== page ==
/ 16 April 2008

Erasmus commission’s work put on hold

The Erasmus commission’s sittings have been suspended pending the City of Cape Town’s application to the Cape High Court challenging the commission’s legality.

This emerged after a day of behind-the-scenes negotiations on Wednesday between the legal representatives of the various parties involved.

The commission, set up by Western Cape Premier Ebrahim Rasool, was to have heard evidence from witnesses in the City of Cape Town’s so-called ”spy saga”.

Three separate urgent interdicts to put the commission’s activities on hold were brought in the Cape High Court on Wednesday morning, but Judge Hennie Erasmus adjourned proceedings soon afterwards to enable negotiations between the parties.

The interdicts were brought by mayor Helen Zille, representing the city, city manager Achmat Ebrahim and the Democratic Alliance.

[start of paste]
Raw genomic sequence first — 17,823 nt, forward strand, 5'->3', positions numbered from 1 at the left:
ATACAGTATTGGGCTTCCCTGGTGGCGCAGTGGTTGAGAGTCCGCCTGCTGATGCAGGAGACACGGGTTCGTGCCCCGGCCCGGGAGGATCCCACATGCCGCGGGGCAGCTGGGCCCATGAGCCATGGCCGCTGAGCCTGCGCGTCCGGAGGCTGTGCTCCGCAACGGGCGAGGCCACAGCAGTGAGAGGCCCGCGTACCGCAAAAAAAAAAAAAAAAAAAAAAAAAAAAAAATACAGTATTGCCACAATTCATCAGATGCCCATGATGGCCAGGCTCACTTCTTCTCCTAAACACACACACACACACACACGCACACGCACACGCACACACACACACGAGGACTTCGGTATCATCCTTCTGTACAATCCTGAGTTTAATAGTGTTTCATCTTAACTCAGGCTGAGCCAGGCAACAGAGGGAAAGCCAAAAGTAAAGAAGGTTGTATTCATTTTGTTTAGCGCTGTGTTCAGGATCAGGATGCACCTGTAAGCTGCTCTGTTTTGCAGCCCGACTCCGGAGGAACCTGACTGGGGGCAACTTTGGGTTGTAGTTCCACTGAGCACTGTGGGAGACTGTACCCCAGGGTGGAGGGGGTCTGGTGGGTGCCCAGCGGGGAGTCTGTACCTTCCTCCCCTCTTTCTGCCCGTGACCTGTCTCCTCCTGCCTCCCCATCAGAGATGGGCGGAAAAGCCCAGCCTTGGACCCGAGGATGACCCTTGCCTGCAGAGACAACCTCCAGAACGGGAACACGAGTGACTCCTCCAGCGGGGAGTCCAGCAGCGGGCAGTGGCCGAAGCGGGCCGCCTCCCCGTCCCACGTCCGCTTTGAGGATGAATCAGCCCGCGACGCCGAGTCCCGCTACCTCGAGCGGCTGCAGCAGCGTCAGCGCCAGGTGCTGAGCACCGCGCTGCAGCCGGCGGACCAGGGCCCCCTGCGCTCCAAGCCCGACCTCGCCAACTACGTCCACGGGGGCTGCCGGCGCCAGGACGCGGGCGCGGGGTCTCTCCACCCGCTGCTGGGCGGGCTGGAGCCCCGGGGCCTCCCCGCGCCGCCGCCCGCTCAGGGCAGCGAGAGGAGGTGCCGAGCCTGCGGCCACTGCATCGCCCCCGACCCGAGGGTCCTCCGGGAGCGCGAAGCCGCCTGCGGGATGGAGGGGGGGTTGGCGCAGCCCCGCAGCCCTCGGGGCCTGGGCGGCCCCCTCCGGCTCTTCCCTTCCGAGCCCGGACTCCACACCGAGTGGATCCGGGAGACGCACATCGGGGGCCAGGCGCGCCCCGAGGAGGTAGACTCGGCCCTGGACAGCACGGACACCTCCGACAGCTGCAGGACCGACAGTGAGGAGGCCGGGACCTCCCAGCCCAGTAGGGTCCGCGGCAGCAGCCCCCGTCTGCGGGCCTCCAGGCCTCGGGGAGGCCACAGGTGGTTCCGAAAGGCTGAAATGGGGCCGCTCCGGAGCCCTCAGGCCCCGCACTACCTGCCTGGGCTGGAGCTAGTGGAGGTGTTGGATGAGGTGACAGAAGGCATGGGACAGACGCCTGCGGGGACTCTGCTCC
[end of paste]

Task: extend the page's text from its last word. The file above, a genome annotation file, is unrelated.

Following lengthy negotiations, Erasmus reconvened the court shortly after 3pm, when counsel for the city, Ashley Binns-Ward, said the parties had agreed on a settlement and timetable of interim arrangements.

In terms of this agreement, the city’s main application would be heard on May 15 and 16.

The Erasmus commission, headed by Judge Nathan Erasmus, would continue its ”non-substantive” work, such as investigations and receiving documents, but would not hold sittings pending the application.

The commission would also not present any interim reports to Premier Rasool.

Judge Hennie Erasmus then made the agreement an order of the court.

Council speaker Dirk Smit launched the main high court challenge last week.

Smit said at the time the city was arguing that by acting outside the Municipal Systems Act, Rasool was trying to dodge legal constraints on what the province could and could not do when intervening in local government.

”This is an unlawful abuse of his office,” he said.

The commission was set up by Rasool last year to probe the city’s own investigation of councillor Badih Chaaban.

Rasool has since added a probe of Chaaban himself, and of the Democratic Alliance-controlled George town council, to its brief.

The city’s papers filed last Tuesday in the Cape High Court challenged the legality of the commission both before and after the additions. — Sapa